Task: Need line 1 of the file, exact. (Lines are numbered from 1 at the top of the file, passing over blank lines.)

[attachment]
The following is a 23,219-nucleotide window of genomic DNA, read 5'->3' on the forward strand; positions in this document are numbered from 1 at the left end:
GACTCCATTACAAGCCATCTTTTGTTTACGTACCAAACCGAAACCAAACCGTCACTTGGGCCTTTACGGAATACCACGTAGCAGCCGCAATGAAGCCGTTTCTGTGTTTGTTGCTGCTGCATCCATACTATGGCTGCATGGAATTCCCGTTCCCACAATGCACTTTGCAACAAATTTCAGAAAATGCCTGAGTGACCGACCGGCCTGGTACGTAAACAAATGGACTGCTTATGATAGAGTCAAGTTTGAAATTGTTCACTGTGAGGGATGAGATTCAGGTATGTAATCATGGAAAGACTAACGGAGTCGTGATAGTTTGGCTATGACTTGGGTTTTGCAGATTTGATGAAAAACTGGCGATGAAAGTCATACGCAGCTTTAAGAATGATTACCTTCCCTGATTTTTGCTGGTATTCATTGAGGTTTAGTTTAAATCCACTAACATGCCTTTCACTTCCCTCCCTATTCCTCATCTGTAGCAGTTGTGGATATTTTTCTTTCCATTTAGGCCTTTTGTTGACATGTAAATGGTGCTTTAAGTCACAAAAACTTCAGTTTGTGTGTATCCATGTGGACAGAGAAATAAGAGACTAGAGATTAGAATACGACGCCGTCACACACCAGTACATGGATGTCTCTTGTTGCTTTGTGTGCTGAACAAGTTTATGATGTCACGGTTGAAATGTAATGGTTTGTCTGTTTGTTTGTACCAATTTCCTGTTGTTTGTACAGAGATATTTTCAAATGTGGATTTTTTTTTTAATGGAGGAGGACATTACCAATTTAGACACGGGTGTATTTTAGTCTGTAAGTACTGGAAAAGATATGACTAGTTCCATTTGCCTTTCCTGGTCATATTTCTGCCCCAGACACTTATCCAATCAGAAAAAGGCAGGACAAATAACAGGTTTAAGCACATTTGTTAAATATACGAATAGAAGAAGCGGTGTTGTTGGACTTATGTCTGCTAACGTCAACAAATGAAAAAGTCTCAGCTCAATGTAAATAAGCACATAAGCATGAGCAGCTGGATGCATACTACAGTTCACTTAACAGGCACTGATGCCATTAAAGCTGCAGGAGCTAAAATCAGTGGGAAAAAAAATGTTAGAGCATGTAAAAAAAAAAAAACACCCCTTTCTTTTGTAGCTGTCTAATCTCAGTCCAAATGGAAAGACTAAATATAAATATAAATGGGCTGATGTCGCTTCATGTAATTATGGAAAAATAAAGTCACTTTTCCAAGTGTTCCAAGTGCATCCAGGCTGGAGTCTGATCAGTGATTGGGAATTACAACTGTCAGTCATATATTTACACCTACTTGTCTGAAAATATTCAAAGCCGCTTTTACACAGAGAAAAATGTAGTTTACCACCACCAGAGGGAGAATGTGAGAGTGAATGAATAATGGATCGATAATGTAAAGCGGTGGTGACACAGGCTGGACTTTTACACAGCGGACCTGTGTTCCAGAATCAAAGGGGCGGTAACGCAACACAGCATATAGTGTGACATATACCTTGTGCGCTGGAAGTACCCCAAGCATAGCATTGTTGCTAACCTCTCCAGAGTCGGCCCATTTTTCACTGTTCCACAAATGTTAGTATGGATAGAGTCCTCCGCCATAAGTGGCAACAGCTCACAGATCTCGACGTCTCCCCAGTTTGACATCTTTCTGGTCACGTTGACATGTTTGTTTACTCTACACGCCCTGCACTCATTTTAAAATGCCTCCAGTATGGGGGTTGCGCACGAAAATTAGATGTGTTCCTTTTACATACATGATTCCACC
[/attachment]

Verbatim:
The following is a 23,219-nucleotide window of genomic DNA, read 5'->3' on the forward strand; positions in this document are numbered from 1 at the left end: